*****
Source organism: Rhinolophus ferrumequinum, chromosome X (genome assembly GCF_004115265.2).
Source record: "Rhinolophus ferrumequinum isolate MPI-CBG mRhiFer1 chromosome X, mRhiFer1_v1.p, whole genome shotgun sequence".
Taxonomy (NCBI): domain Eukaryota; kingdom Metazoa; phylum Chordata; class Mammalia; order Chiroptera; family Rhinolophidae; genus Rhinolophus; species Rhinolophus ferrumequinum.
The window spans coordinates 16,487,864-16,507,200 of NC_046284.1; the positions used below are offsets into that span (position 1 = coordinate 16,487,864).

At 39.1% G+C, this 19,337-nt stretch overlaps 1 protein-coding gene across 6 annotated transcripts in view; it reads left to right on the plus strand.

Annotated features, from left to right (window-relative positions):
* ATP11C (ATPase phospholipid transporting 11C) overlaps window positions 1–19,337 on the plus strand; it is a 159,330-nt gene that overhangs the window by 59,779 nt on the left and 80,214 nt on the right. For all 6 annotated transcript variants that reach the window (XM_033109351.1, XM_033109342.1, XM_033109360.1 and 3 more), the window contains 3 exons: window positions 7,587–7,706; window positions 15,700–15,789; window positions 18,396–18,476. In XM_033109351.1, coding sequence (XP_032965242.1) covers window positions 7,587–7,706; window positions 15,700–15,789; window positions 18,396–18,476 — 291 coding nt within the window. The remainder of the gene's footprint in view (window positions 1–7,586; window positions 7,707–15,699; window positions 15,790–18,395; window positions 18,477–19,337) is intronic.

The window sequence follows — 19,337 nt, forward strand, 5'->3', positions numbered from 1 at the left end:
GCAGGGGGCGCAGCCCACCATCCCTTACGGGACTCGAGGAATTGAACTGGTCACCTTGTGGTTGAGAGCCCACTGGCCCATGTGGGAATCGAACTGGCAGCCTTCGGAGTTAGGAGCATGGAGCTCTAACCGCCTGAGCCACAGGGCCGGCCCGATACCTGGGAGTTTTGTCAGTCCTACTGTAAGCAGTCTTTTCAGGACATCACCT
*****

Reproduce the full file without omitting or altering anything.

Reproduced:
Source organism: Rhinolophus ferrumequinum, chromosome X (genome assembly GCF_004115265.2).
Source record: "Rhinolophus ferrumequinum isolate MPI-CBG mRhiFer1 chromosome X, mRhiFer1_v1.p, whole genome shotgun sequence".
Taxonomy (NCBI): domain Eukaryota; kingdom Metazoa; phylum Chordata; class Mammalia; order Chiroptera; family Rhinolophidae; genus Rhinolophus; species Rhinolophus ferrumequinum.
The window spans coordinates 16,487,864-16,507,200 of NC_046284.1; the positions used below are offsets into that span (position 1 = coordinate 16,487,864).

At 39.1% G+C, this 19,337-nt stretch overlaps 1 protein-coding gene across 6 annotated transcripts in view; it reads left to right on the plus strand.

Annotated features, from left to right (window-relative positions):
* ATP11C (ATPase phospholipid transporting 11C) overlaps window positions 1–19,337 on the plus strand; it is a 159,330-nt gene that overhangs the window by 59,779 nt on the left and 80,214 nt on the right. For all 6 annotated transcript variants that reach the window (XM_033109351.1, XM_033109342.1, XM_033109360.1 and 3 more), the window contains 3 exons: window positions 7,587–7,706; window positions 15,700–15,789; window positions 18,396–18,476. In XM_033109351.1, coding sequence (XP_032965242.1) covers window positions 7,587–7,706; window positions 15,700–15,789; window positions 18,396–18,476 — 291 coding nt within the window. The remainder of the gene's footprint in view (window positions 1–7,586; window positions 7,707–15,699; window positions 15,790–18,395; window positions 18,477–19,337) is intronic.

The window sequence follows — 19,337 nt, forward strand, 5'->3', positions numbered from 1 at the left end:
GCAGGGGGCGCAGCCCACCATCCCTTACGGGACTCGAGGAATTGAACTGGTCACCTTGTGGTTGAGAGCCCACTGGCCCATGTGGGAATCGAACTGGCAGCCTTCGGAGTTAGGAGCATGGAGCTCTAACCGCCTGAGCCACAGGGCCGGCCCGATACCTGGGAGTTTTGTCAGTCCTACTGTAAGCAGTCTTTTCAGGACATCACCT